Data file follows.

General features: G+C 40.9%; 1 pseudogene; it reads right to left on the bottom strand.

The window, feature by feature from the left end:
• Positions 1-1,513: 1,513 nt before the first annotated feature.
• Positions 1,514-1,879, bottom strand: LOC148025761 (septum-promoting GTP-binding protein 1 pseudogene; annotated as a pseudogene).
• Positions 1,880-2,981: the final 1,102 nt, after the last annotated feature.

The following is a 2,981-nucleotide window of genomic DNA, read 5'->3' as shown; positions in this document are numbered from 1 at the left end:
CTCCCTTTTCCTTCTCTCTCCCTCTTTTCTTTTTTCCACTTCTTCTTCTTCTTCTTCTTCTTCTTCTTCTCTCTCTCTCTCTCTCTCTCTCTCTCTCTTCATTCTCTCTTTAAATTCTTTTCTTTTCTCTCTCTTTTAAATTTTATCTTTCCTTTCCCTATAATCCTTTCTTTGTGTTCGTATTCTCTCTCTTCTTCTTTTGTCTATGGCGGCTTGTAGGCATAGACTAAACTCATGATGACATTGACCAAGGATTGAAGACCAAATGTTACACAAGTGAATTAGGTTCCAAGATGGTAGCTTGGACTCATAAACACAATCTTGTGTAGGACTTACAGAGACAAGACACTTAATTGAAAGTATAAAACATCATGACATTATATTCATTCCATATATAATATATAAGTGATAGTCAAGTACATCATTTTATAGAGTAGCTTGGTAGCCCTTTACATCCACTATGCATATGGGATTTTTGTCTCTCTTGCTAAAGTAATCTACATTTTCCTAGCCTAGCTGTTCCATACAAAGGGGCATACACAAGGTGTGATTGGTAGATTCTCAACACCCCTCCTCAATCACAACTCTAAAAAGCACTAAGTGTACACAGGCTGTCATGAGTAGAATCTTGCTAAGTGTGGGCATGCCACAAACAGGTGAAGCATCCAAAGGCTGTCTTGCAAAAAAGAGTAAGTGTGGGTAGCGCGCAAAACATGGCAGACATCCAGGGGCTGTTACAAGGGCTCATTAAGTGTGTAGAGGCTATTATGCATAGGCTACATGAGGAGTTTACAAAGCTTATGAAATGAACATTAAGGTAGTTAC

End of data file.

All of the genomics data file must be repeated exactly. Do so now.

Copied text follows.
General features: G+C 40.9%; 1 pseudogene; it reads right to left on the bottom strand.

The window, feature by feature from the left end:
• Positions 1-1,513: 1,513 nt before the first annotated feature.
• Positions 1,514-1,879, bottom strand: LOC148025761 (septum-promoting GTP-binding protein 1 pseudogene; annotated as a pseudogene).
• Positions 1,880-2,981: the final 1,102 nt, after the last annotated feature.

The following is a 2,981-nucleotide window of genomic DNA, read 5'->3' as shown; positions in this document are numbered from 1 at the left end:
CTCCCTTTTCCTTCTCTCTCCCTCTTTTCTTTTTTCCACTTCTTCTTCTTCTTCTTCTTCTTCTTCTTCTCTCTCTCTCTCTCTCTCTCTCTCTCTCTTCATTCTCTCTTTAAATTCTTTTCTTTTCTCTCTCTTTTAAATTTTATCTTTCCTTTCCCTATAATCCTTTCTTTGTGTTCGTATTCTCTCTCTTCTTCTTTTGTCTATGGCGGCTTGTAGGCATAGACTAAACTCATGATGACATTGACCAAGGATTGAAGACCAAATGTTACACAAGTGAATTAGGTTCCAAGATGGTAGCTTGGACTCATAAACACAATCTTGTGTAGGACTTACAGAGACAAGACACTTAATTGAAAGTATAAAACATCATGACATTATATTCATTCCATATATAATATATAAGTGATAGTCAAGTACATCATTTTATAGAGTAGCTTGGTAGCCCTTTACATCCACTATGCATATGGGATTTTTGTCTCTCTTGCTAAAGTAATCTACATTTTCCTAGCCTAGCTGTTCCATACAAAGGGGCATACACAAGGTGTGATTGGTAGATTCTCAACACCCCTCCTCAATCACAACTCTAAAAAGCACTAAGTGTACACAGGCTGTCATGAGTAGAATCTTGCTAAGTGTGGGCATGCCACAAACAGGTGAAGCATCCAAAGGCTGTCTTGCAAAAAAGAGTAAGTGTGGGTAGCGCGCAAAACATGGCAGACATCCAGGGGCTGTTACAAGGGCTCATTAAGTGTGTAGAGGCTATTATGCATAGGCTACATGAGGAGTTTACAAAGCTTATGAAATGAACATTAAGGTAGTTAC